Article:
A transceiver module 150 in system control 122 produces pulses that are amplified by an RF amplifier 151 and provided to RF coil 152 by a transmit/receive switch 154. The resulting signals radiated by the excited nuclei in the patient may be sensed by the same RF coil 152 and provided through transmit/receive switch 154 to a preamplifier 153. The amplified NMR signals are demodulated, filtered, and digitized in the receiver section of transceiver 150. Transmit/receive switch 154 is controlled by a signal from pulse generator module 121 to electrically couple RF amplifier 151 to coil 152 for the transmit mode and to couple preamplifier 153 to coil 152 for the receive mode. Transmit/receive switch 154 also enables a separate RF coil, for example, a head coil or surface coil, (not shown) to be used in either the transmit or receive mode.
The NMR signals picked up by RF coil 152 are digitized by transceiver module 150 and transferred to a memory module 160 in system control 122. When the scan is completed and an entire array of data has been acquired in memory module 160, an array processor 161 operates to Fourier transform the data into an array of image data. These image data are conveyed through serial link 115 to computer system 107 where they are stored in disk memory 111. In response to commands received from operator console 100, these image data may be archived on tape drive 112, or may be further processed by image processor 106 and conveyed to operator console 100 for presentation on display 104.
For a more detailed description of the transceiver 150, reference is made to commonly assigned Stormont et al. U.S. Pat. Nos. 4,952,877, issued Aug. 28, 1990 and 4,992,736 issued Feb. 12, 1991, both of which patents are hereby incorporated by reference.
A temperature compensation system 180 determines the requisite amount and polarity of flux to add to the static B0 field produced by polarizing magnet 140 to compensate for temperature-induced variation in the B0 field and to maintain B0 field homogeneity. In making this determination, system 180 senses polarizing magnet temperature to determine its deviation from ideal operating temperature. Alternatively, Larmor frequency may be sensed to establish deviation from ideal Larmor frequency, as this frequency difference is related to deviation from ideal operating temperature for polarizing magnet 140. From the amount of deviation from ideal temperature or ideal Larmor frequency, and utilizing a stored coefficient governing the impact of these deviations on B0 field strength, system 180 computes compensation flux and provides suitable current through one or more correction coils (shown in FIG. 2) which wrap around polarizing magnet 140 to produce the desired compensation flux and/or are located on the gradient assembly 139 or RF assembly 152.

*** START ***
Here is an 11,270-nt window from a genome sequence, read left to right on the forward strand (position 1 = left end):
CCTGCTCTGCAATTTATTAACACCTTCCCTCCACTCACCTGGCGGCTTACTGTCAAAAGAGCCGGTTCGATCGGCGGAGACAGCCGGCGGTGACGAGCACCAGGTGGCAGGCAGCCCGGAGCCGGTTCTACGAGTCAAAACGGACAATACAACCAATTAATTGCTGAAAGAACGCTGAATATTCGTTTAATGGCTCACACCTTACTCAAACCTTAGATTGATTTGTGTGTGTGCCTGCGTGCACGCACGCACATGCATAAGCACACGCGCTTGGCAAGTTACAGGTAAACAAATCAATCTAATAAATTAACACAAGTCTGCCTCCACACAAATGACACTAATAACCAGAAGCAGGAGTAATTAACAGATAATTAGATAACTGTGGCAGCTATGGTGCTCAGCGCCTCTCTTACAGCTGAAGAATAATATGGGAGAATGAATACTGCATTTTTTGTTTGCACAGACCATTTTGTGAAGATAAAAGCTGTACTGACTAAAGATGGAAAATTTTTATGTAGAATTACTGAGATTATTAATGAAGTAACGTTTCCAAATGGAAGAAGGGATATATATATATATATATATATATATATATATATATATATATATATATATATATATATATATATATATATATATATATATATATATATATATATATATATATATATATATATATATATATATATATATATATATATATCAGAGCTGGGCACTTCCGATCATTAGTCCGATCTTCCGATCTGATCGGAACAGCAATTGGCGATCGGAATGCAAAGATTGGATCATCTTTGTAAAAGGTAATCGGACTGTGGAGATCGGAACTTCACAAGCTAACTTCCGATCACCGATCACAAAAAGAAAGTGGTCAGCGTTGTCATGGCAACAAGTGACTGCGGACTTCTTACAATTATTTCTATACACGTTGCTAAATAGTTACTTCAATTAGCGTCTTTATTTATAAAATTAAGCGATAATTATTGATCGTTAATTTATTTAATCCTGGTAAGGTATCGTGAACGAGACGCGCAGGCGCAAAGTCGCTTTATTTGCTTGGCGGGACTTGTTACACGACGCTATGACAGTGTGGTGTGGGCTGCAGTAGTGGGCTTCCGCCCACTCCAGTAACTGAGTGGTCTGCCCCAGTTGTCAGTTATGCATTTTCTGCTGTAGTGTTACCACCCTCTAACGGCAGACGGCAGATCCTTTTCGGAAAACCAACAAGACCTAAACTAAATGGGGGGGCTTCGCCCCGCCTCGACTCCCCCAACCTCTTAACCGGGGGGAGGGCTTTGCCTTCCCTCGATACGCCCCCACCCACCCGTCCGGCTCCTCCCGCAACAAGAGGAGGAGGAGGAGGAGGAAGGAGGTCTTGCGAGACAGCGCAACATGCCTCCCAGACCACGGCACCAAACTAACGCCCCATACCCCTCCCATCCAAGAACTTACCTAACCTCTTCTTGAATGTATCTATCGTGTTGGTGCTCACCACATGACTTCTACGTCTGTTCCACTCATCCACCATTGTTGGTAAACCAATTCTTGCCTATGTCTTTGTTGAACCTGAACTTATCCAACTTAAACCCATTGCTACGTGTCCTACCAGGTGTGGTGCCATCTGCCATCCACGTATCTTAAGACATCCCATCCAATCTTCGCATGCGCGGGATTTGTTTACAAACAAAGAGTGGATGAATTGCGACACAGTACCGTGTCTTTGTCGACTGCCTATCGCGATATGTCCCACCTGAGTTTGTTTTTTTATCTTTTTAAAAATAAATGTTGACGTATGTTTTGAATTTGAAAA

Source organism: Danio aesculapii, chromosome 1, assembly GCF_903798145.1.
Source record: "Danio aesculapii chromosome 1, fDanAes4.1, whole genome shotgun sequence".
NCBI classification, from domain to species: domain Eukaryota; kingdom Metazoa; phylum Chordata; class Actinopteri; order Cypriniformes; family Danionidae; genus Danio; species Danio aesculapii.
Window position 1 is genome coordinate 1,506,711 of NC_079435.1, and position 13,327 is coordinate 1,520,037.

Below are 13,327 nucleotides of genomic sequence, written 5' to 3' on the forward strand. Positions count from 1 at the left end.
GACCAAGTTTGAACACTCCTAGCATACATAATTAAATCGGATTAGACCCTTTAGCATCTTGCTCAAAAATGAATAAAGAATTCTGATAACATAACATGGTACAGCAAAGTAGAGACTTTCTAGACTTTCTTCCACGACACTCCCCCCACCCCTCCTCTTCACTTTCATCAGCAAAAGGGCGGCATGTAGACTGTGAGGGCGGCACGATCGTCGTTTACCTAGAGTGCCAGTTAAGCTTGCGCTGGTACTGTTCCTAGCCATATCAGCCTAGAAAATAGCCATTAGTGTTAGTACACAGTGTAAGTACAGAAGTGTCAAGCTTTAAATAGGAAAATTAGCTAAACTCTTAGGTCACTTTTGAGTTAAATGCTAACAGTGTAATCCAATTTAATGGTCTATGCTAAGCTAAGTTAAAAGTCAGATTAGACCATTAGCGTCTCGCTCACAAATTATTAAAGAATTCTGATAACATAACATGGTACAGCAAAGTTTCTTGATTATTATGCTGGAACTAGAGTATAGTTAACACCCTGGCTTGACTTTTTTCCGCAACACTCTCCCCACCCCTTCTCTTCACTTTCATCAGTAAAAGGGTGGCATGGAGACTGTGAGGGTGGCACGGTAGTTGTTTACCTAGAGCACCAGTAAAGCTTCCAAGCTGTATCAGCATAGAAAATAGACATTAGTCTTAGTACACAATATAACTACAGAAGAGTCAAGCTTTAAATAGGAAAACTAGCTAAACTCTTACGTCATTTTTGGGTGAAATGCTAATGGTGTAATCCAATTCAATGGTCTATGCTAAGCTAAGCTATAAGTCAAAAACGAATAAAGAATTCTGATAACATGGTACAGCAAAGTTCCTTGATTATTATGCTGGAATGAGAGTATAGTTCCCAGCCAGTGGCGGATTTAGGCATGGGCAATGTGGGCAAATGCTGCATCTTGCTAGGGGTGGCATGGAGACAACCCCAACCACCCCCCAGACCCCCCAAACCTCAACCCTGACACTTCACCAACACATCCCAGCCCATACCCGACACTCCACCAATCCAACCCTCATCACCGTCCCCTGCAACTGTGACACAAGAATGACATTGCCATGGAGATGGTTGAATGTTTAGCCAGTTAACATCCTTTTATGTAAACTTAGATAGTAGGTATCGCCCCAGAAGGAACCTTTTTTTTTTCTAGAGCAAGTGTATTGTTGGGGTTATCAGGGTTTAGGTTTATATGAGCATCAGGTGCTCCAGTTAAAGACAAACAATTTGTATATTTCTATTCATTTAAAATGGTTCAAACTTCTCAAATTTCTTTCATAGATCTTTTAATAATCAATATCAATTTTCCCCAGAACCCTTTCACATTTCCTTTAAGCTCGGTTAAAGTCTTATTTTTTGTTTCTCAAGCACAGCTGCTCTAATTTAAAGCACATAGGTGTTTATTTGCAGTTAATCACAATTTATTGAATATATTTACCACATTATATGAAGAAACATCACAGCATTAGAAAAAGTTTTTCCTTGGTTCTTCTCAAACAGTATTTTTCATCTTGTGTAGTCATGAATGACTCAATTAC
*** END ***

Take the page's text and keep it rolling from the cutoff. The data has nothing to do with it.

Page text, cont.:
FIG. 2 is a simplified representation of polarizing magnet 140, used to produce the main polarizing magnetic field or B0 field 168, and may also be referred to as “B0 magnet 140.” Magnet 140 includes two opposing permanent magnets, namely upper magnet 162 and lower magnet 164, separated by an imaging volume 170 (or gap), thru which B0 field 168 passes. B0 magnet 140 may comprise any conventional magnetic source for B0 field 168, such as an iron-core-resistive electromagnet or a superconducting magnet, though permanent magnets are typically used. Permanent magnets are particularly susceptible to temperature-driven variations, as manifested in the B0 field which they produce. Thus, permanent magnets 162 and 164 typically have conventionally determined coefficients which govern the relationship between magnet temperature and B0 field 168 which they produce. This change in B0 field 168 as a function of magnet temperature is expressed as a temperature coefficient which is measured or is provided by the magnet supplier.
The description herein of B0 magnet 140 and its depiction in FIG. 2 is merely exemplary, as various changes in its shape, size, type, configuration, and the like are possible. For example, while the strength of B0 magnet 140 may be in the range of 0.1 to 0.35 Tesla, field strength outside this range is possible.
Correction coils 166 are wrapped around peripheral portions of B0 magnet 140. Here, this means one correction coil 166 for each of upper magnet 162 and lower magnet 164, respectively. More generally, correction coils 166 comprise one or more conductive coils wound around some portion or portions of B0 magnet 140 such that magnetic flux produced by coils 166 is added to B0 field 168 produced by B0 magnet 140.